Roger felt her irate gaze on him and chose to ignore it. It appeared that the dislike had become mutual between Beatrix and Tristan over the years. Summers were worse than ever, for the two now played prank after prank on each other, even going so far as to formulate elaborate schemes and trickery. Such as a few days ago when Beatrix had bribed Elisa and Irene to turn against their brother and help her nail every single pair of underwear he had to the tree in their front yard. He had retaliated by ruining her new clothes earlier this afternoon. From the look of things, it seemed like the two were more likely to start a war than to eventually get together.

Admittedly, the arrangement was an archaic practice. Roger and Harold both hailed from distinguished families—full of doctors, lawyers, and other white collar professionals—and had been friends since childhood. Their fervent hope that their own children would unite to bring together the family fortunes was often criticized by Beatrix and Tristan's mothers, who were of the opinion that parental matchmaking in modern days was absurd.

"So how are things in Indianapolis, Beatrix?" Hannah asked kindly, breaking the tension between her son and his fiancée-to-be.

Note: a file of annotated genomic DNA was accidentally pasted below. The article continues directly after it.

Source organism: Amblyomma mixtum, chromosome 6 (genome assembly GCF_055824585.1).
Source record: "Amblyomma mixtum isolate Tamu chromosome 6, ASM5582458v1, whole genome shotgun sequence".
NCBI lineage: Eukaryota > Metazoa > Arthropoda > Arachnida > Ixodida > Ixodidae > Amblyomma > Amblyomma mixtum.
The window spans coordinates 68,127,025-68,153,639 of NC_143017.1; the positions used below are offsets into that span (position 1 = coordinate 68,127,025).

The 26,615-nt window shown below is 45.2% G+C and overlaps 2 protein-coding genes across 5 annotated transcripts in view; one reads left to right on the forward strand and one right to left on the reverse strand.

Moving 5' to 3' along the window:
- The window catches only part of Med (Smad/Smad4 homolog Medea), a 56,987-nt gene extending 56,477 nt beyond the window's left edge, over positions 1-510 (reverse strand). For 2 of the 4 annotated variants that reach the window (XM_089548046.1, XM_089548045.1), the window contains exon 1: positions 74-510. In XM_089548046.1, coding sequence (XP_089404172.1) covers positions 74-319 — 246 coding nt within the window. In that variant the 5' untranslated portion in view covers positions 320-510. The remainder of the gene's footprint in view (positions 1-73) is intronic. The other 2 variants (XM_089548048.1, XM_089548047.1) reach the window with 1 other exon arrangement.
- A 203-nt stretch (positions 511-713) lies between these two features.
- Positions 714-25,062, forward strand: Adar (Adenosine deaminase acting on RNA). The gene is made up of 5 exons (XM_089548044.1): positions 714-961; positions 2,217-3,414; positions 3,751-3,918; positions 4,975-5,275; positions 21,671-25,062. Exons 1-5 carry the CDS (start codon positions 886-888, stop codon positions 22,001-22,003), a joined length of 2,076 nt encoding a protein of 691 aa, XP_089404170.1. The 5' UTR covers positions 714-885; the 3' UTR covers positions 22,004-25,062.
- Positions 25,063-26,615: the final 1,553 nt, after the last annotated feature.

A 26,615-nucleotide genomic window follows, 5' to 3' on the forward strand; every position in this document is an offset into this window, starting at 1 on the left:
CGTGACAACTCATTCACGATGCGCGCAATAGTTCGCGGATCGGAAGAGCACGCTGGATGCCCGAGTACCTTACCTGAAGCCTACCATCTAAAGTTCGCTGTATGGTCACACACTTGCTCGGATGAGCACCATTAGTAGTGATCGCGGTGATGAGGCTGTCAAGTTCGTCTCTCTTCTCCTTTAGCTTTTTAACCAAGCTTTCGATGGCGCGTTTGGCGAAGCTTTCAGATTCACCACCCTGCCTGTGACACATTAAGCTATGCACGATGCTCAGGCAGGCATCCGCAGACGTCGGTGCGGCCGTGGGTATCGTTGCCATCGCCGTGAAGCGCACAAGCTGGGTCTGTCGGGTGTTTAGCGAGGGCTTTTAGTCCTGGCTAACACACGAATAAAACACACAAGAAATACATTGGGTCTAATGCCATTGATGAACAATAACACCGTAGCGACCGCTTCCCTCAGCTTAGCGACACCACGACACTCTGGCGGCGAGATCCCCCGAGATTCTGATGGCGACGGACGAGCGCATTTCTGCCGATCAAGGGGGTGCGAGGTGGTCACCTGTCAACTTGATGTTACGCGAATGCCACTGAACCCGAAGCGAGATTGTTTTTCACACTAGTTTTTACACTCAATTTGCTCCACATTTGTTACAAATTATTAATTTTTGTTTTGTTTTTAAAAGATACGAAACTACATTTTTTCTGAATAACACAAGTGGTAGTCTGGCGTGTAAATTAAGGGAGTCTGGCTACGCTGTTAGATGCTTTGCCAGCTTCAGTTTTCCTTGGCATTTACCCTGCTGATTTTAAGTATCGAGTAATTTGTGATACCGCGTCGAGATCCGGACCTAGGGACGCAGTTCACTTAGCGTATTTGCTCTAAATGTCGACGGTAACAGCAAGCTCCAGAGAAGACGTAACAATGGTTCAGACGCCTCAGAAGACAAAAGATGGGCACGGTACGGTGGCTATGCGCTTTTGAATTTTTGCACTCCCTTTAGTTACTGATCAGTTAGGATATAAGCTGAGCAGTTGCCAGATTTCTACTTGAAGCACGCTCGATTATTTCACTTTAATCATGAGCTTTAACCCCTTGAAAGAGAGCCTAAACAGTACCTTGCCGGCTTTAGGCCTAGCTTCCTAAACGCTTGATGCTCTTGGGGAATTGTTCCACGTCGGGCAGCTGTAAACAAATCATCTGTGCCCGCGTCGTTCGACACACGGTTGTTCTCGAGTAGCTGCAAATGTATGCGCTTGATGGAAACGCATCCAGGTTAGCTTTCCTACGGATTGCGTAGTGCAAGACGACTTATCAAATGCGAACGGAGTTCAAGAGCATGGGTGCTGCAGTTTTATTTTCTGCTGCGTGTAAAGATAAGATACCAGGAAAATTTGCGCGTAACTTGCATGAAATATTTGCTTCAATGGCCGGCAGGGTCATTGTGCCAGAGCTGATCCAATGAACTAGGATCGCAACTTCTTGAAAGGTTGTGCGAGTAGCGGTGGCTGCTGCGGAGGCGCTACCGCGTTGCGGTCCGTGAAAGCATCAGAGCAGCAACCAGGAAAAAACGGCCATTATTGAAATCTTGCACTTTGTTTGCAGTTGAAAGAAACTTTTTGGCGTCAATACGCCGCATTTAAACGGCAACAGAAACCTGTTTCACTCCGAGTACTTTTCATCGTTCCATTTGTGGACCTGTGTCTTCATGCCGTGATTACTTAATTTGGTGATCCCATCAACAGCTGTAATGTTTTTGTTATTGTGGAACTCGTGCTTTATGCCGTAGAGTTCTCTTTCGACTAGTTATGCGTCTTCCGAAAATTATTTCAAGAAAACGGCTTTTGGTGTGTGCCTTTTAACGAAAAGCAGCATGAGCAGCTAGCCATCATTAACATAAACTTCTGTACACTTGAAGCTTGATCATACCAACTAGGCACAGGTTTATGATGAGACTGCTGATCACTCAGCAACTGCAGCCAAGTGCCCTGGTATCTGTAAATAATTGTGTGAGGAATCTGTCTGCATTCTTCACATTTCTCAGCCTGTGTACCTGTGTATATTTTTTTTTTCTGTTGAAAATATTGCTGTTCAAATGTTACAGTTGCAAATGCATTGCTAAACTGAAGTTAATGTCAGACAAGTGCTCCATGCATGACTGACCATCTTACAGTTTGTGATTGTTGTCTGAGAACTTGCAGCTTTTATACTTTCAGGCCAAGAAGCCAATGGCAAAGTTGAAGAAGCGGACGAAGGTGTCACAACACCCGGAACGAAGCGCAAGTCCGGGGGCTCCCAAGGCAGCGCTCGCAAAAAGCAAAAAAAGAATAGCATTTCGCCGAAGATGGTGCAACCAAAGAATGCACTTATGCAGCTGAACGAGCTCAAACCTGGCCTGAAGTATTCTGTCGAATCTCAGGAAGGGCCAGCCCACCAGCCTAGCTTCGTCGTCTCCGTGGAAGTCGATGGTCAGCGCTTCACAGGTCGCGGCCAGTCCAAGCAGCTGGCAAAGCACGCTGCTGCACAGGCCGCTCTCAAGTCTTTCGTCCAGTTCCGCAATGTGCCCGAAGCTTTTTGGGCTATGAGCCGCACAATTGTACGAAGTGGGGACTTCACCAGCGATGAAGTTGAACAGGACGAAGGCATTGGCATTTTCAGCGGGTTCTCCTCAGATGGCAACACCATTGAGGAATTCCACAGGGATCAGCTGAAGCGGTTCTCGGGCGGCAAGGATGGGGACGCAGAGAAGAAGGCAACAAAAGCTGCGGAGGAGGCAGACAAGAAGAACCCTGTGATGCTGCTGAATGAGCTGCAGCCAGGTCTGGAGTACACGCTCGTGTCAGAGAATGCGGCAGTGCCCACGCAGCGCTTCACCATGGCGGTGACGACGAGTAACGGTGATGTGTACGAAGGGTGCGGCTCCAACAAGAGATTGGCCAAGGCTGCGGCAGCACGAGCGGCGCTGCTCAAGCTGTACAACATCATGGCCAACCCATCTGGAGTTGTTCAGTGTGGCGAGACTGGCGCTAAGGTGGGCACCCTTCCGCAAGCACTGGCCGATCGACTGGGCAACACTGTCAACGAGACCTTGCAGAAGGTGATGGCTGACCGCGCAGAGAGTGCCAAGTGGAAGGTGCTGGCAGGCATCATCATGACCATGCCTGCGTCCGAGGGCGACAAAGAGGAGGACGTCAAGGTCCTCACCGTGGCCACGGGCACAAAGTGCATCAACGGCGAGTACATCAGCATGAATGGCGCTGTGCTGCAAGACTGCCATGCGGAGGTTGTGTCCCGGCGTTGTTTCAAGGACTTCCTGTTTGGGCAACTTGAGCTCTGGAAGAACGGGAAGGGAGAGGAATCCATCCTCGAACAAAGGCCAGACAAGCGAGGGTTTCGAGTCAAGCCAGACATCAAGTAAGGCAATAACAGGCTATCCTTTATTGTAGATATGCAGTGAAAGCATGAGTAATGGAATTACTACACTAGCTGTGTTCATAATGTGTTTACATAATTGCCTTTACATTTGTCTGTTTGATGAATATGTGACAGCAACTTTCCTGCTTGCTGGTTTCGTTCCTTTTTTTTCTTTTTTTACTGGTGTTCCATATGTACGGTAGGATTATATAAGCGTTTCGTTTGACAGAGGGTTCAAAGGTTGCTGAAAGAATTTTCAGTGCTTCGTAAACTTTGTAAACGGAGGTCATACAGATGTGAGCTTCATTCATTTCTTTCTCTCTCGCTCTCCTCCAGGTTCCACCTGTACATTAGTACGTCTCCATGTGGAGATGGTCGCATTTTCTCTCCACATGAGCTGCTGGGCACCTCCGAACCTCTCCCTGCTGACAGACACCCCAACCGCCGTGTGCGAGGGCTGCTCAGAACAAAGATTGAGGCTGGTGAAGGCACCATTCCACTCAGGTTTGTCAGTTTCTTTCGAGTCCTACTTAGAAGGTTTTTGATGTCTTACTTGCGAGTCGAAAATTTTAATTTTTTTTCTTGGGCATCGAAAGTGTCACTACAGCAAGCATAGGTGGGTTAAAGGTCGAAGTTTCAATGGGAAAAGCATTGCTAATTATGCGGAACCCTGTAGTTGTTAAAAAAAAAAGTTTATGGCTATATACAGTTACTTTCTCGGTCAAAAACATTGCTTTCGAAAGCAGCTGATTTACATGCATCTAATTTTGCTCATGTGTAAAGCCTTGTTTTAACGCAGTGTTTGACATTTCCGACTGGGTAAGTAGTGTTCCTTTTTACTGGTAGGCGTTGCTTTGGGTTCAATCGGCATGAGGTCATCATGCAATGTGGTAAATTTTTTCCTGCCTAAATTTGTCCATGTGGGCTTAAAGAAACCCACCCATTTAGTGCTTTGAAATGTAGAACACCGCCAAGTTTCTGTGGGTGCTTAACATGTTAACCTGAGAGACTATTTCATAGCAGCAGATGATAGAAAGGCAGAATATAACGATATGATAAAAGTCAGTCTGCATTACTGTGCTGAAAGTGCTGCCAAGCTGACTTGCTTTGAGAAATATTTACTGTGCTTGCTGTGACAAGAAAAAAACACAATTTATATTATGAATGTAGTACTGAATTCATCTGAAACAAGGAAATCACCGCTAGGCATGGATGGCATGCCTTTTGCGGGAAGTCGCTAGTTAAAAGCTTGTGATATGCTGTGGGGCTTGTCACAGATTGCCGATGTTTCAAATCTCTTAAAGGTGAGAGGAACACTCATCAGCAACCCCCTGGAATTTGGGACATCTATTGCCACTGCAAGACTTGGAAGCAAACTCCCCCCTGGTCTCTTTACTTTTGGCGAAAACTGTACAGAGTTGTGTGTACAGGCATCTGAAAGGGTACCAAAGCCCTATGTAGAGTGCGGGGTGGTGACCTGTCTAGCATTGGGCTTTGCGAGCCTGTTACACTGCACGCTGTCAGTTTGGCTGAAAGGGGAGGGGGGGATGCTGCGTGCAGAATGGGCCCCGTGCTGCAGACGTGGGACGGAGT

"Fine, thanks," Beatrix replied, her anger dissipating as she smiled genuinely at Hannah. There was something about the woman that had always calmed her down. "It's been pretty nice weather all season, so I've spent a lot of time outdoors."

"Oh? Doing what?"

"Killing people and burying them in the forest," Tristan muttered, pushing his peas around distastefully with his fork.

"Tristan!" his mother chastised. "Behave yourself at the table. And eat your peas."

He scowled at the offensive vegetation.

"Actually," Beatrix said heatedly, shooting a dirty look toward him before continuing, "I've started learning how to play tennis with my friends."

"HA!" Tristan laughed out loud, jabbing his fork in her direction. "Do they wear helmets and protective padding? You with a racket is dangerous!"

"Tristan Norgaard!" Hannah exclaimed sharply. "That's enough!"

Detecting the warning note in her voice, he immediately retracted his utensil and returned to scowling at his peas.

Beatrix was glaring at him openly. "It's okay, Hannah. He's right about one thing… I am dangerous with a racket. Too bad I don't have one at hand."

Tristan's head shot up and he narrowed his eyes at her unspoken threat. Elisa and Irene exchanged amused glances, enjoying the entertainment.

The adults all sighed inwardly and wondered whether their children would indeed end up assassinating each other after all.


A/N: The original first chapter was exceedingly long so I chopped it in half. I'm pretty sure I had written this while procrastinating on one of my actual story assignments for a creative writing class I took during my junior year of college, so this is the product of a lot of caffeine and possibly class-related disgruntlement. I'll have the next part up shortly after some extensive (and much needed) revisions.